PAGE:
GENEVA — A long-awaited project to make City Hall fully accessible is getting underway.
The city is adding an elevator to the rear (south side) of City Hall, along with other renovations in a $1.5 million project.
It’s a somewhat scaled-back plan that at one time called for renovations of the second-floor meeting room to allow City Council and other public bodies to move back to City Hall for meetings. They are currently held at the city’s Public Safety Building on Exchange Street.
“City Hall positively contributes to the historic fabric of downtown,” said Assistant City Manager Adam Blowers in a prepared statement. “We take pride in being able to make necessary upgrades to the aging facility and able to fully accommodate residents and visitors of all mobilities.”
City Public Works Director Mark Perry said the new elevator will be an addition to the rear of City Hall, along with a stair tower. There are some minor interior renovations as well, he said, including the addition of two Americans With Disabilities Act-compliant restrooms on the second floor.
Massa Construction, the general contractor, has fenced a section of the parking lot behind City Hall in preparation for the project.
“Some work is starting on July 2, but probably nothing substantial until the following week,” said Perry on Friday.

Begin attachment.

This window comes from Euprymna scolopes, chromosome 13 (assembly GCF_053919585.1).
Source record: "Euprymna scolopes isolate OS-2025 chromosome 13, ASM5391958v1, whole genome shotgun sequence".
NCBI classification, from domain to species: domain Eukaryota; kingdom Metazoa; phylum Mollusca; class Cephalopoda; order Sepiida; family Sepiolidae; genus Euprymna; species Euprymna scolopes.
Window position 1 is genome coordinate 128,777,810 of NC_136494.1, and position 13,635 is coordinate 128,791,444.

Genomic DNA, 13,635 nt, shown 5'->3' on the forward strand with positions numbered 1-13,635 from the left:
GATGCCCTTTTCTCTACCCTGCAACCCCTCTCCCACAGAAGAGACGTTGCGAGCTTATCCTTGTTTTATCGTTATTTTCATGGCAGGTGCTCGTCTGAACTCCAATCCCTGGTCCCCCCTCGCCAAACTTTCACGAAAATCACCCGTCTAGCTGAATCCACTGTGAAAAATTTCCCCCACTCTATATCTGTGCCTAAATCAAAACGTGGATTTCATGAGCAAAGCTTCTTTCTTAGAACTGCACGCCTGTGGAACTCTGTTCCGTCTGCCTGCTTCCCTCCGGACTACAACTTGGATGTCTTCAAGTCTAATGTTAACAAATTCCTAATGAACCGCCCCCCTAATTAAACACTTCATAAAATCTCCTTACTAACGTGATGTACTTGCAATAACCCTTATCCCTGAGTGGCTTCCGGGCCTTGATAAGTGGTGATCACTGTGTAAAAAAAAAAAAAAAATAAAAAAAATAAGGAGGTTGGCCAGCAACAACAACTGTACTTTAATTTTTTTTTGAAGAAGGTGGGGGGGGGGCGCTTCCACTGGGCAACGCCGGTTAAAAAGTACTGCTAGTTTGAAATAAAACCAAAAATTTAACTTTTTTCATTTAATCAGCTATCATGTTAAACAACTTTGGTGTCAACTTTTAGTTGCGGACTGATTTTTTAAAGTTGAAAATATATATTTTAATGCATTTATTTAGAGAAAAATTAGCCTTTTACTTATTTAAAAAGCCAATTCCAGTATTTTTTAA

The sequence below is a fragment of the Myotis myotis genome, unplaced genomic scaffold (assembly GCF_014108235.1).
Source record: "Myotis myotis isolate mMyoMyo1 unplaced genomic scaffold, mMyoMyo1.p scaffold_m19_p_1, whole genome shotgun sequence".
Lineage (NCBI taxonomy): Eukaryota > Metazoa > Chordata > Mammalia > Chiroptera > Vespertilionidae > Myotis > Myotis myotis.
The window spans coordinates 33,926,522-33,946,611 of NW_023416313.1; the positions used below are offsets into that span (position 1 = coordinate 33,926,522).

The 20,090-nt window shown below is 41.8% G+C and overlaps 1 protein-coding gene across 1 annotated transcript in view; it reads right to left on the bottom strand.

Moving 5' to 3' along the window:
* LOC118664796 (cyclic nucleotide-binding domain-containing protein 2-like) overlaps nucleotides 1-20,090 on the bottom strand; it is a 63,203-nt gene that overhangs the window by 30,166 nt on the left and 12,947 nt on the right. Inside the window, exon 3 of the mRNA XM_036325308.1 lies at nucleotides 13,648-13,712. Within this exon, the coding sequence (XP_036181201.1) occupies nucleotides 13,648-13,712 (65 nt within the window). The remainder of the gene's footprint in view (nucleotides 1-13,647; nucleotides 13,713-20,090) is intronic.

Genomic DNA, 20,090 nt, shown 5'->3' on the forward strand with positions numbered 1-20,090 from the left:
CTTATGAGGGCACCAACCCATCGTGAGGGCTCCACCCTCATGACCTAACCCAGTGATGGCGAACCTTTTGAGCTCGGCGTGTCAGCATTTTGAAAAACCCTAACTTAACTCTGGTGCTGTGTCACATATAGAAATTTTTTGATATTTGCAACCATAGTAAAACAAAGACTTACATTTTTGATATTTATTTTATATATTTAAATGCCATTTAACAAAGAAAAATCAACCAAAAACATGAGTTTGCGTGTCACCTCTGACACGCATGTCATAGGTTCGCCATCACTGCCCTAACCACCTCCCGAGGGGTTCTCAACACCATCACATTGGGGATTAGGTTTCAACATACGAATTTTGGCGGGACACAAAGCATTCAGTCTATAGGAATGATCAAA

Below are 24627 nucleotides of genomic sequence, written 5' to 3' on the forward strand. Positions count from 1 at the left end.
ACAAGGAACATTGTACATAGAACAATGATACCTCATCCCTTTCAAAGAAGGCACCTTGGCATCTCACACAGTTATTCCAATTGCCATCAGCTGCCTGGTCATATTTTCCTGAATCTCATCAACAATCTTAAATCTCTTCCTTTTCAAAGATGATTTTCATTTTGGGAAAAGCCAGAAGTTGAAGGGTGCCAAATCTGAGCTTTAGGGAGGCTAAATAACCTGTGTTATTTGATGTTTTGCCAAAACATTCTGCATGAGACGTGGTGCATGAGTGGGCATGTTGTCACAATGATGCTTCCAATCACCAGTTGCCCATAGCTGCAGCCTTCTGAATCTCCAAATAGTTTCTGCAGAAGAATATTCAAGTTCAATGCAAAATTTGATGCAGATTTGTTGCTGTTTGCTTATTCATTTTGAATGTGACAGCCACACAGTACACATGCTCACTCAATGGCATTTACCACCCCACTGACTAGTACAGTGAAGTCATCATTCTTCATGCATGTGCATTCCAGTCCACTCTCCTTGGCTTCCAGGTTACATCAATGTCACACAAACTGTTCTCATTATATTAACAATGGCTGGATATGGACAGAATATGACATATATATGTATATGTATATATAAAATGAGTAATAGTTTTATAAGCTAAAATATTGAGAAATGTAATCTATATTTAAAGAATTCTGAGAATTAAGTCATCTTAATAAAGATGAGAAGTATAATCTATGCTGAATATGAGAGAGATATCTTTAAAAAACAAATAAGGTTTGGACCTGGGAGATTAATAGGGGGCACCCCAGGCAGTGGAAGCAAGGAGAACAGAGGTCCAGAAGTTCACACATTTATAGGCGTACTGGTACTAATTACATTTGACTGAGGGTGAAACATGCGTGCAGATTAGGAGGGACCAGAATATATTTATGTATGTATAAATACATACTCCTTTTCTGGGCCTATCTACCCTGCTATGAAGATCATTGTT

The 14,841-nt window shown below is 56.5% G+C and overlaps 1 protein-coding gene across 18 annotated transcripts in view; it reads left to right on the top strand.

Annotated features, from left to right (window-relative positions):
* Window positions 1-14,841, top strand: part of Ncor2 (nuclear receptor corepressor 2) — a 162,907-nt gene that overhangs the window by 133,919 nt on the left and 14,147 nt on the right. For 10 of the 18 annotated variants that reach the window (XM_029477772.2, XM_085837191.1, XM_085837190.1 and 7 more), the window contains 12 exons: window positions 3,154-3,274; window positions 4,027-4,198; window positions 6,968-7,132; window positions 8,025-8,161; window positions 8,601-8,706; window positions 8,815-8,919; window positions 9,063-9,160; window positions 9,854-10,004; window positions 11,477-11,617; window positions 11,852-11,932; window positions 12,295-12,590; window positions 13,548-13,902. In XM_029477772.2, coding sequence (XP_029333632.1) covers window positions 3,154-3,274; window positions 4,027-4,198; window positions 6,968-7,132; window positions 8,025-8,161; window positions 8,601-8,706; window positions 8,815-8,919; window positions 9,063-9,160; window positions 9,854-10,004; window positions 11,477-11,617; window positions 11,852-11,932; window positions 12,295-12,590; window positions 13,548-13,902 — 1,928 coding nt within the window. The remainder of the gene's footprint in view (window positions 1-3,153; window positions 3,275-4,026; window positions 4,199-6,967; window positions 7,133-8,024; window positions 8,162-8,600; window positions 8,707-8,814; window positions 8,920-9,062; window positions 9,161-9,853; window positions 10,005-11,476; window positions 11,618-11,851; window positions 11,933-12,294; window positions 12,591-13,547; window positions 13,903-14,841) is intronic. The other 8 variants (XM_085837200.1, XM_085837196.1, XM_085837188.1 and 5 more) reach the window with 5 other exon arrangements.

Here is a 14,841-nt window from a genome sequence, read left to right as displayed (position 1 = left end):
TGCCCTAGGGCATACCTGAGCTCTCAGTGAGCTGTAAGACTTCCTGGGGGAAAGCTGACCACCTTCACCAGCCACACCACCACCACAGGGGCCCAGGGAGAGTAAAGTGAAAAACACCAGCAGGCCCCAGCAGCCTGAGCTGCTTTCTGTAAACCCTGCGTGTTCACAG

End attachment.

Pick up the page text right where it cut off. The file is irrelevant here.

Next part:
Blowers anticipates the project will be finished in early 2020.
The city has not yet provided a copy of project bids that the Finger Lakes Times requested Wednesday under the state’s Freedom of Information Law (FOIL) — they have five business days to respond — but it did provide the companies that won bids for the four components of the project.
Besides Massa, the other winning bidders were Lovett Mechanical Contractors, Inc. of Syracuse for plumbing; HMI Mechanical Systems, Inc. of Waterloo for HVAC; and Concord Electric Corp. of Rochester for the electrical work.
“The bids came in right around estimated budget, but the city also received a $300,000 elevator grant that will help offset a nice portion of costs,” said Blowers.
The city’s current elevator cannot accommodate those in wheelchairs who need to do business with City Hall employees on the second and third floors of the building. Because of this, staff must come down to meet with them on the first floor.
“We have had lots of maintenance issues with it,” Blowers noted. “The advantages to residents and staff will be ease of access to the second and third floors for everyone.”
Blowers said some city staff will need to be temporarily relocated during construction, but that the impact is “very minimal.”
The project was scaled back by Council when bids came in late 2016 about $600,000 to $700,000 above estimates of $1.5 million. With additional debt coming as part of the city’s share of several Downtown Revitalization Initiative-funded road and streetscape improvements, Council opted to retain the most important component of the renovation: a new elevator.
Council meetings were moved to the city’s Public Safety Building about 20 years ago because of accessibility issues. The general feeling, though, was that at some point the meetings would move back to City Hall, home base for Geneva’s government.
Massa Construction was the low bidder on the original project. However, when the project was scaled back, the city had to re-advertise for bids.